Macular degeneration


## Basic introduction

  • Macula is an oval-shaped pigmented area near the center of the retina
  • Macular degeneration is a group of progressive eye conditions with deterioration of macula and vision
  • Age-related macular degeneration (AMD) is also known as Age related maculopathy (ARM)
  • Types of macular degeneration (the list is not exhaustive):
  • AMD
  • Juvenile Macular Degeneration[a]
  • Macular Dystrophy Stargardt’s Disease
  • Two classes of AMDs are[c]:
  • Dry or non-neovascular or atrophic AMD:

|||This constitutes 85-95% of all cases of AMD 

|||It is usually the early stage of the disease

|||It is less severe than Wet AMD

  • Wet or neovascular or exudative AMD:

   |||It also known as exudative macular …..degeneration

   |||Although it affects only 10-15% of …..cases of AMD, it causes 90% of the …..severe vision loss due to AMD

   |||It can be occult or classic

  |||Wet AMD occurs when the membrane              underlying the retina thickens and           breaks. This leads to the reduced oxy      gen supply to the macula that

     stimulates the growth of new blood vessels, which grow through the              breaks of the membrane behind the         retina towards the macula

     occasionally raising the retina.

  • Risk factors for macular degeneration include:
  • Age
  • Family history of the disease
  • Hypertension
  • Obesity
  • Patient with a lighter eye color
  • Smoking
  • Cardiovascular disease
  • Some medications with adverse effect on macula
  • Female gender
  • White race
  • Hypercholesterolemia
  • Hyperopia

## Statistics

  • ARMD is the most common cause of irreversible vision loss in USA at the age of > 60 yrs[a]
  • The global prevalence of advanced AMD is 1.6%[d]
  • Based on the digital retinal images, the prevalences of early and late AMD among the study population aged 50 yrs and above in Nakuru, Kenya, were 11.2% and 1.2%, respectively. The prevalences of early and late AMD judged by slit lamp biomicroscopy were 6.7% and 0.7%, respectively
  • Loss of sharp central vision (scotoma)
  • Blurred vision
  • Challenges in color vision
  • Difficulty seeing fine detail
  • Distorted vision
  • Vague complaints on vision
  • Drusen
  • Subretinal fluid or hemorrhage
  • Geographic atrophy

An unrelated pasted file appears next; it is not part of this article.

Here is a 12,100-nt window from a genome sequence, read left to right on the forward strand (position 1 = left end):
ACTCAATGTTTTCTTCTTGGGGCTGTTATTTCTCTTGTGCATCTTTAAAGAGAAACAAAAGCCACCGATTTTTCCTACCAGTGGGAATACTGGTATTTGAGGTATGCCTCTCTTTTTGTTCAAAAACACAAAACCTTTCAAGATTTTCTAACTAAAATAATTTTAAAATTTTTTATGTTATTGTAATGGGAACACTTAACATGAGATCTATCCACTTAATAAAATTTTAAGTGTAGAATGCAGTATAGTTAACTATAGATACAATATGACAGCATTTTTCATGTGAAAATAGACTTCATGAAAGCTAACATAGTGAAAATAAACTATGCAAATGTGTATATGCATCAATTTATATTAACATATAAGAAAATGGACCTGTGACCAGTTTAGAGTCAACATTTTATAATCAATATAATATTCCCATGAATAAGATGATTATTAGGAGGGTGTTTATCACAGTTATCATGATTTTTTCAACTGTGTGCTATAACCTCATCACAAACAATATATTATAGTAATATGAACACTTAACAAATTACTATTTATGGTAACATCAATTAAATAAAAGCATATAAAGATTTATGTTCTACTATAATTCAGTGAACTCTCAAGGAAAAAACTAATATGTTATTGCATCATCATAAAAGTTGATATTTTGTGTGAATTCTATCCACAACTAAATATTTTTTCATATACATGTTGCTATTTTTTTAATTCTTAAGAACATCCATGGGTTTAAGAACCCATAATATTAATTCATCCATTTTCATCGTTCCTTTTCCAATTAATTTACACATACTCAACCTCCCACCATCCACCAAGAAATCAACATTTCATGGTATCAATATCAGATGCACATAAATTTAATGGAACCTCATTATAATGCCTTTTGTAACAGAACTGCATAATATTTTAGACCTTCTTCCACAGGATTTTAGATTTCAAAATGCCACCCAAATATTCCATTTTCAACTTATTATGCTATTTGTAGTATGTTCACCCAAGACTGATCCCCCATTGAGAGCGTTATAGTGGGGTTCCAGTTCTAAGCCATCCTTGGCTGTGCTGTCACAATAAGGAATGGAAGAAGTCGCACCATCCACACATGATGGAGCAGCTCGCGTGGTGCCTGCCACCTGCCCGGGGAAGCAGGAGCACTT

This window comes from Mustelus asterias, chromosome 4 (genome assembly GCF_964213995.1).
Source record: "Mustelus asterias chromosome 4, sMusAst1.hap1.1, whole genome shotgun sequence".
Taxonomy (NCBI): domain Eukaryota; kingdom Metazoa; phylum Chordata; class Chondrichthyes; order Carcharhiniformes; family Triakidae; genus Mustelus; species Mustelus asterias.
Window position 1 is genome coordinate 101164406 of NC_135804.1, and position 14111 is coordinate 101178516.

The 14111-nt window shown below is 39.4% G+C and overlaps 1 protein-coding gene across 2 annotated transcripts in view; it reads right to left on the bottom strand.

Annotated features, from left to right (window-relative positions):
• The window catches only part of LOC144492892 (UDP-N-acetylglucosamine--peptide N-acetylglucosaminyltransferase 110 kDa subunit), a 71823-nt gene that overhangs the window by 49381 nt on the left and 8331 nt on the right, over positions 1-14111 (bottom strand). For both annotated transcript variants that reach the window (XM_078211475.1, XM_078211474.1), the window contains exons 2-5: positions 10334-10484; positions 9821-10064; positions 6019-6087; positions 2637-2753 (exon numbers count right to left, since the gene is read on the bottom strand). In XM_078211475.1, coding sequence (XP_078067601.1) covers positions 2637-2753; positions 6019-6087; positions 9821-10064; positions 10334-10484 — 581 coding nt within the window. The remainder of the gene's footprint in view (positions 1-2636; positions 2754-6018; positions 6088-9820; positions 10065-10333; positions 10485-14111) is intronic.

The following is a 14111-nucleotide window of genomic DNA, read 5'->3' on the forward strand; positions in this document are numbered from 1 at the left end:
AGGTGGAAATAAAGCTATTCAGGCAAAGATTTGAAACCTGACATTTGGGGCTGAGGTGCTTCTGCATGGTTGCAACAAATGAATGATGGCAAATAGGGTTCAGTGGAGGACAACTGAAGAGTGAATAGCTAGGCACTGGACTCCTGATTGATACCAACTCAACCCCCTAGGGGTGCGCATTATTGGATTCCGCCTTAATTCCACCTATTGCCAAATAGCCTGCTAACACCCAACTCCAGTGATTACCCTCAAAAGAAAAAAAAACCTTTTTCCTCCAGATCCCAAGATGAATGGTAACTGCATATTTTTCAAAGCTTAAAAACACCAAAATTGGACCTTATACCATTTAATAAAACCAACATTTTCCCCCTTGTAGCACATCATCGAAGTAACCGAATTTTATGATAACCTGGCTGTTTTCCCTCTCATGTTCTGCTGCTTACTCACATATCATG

• Subretinal fibrosis
  • Changes in retinal pigment epithelium (RPE)
  • An Amsler grid
  • The grids look wavy in early Dry AMD
  • Blind spots in Dry AMD
  • Fluorescein angiography:
  • Presence of drusen (yellowish waste deposits) on the retina in case of Dry AMD[d]
  • Broken membrane behind the retina towards the macula
  • Optical coherence tomography (OCT)
  • Ocular histoplasmosis syndrome
  • Pathologic myopia
  • Chroidal rupture
  • Angioid streaks
  • Choroidal tumors
  • Polypoidal choroidal vasculopathy
  • Central serous chorioretinopathy
  • Pattern dystrophy
  • Cuticular drusen
  • Drug toxicity
  • None is known

1. Glazer, L. C., & Dryja, T. P. (2002). Understanding the etiology of Stargardt's disease. Ophthalmology Clinics, 15(1), 93-100.

2. Gupta, O. P., Brown, G. C., & Brown, M. M. (2007). Age-related macular degeneration: the costs to society and the patient. Current opinion in ophthalmology, 18(3), 201-205

3. Ferris, F. L., Fine, S. L., & Hyman, L. (1984). Age-related macular degeneration and blindness due to neovascular maculopathy. Archives of ophthalmology, 102(11), 1640-1642.

4. Klein, R., Klein, B. E., & Linton, K. L. (1992). Prevalence of age-related maculopathy: the Beaver Dam Eye Study. Ophthalmology, 99(6), 933-943

5. Mathenge, W., Bastawrous, A., Peto, T., Leung, I., Foster, A., & Kuper, H. (2013). Prevalence of age-related macular degeneration in Nakuru, Kenya: a cross-sectional population-based study. PLoS Med, 10(2), e1001393..

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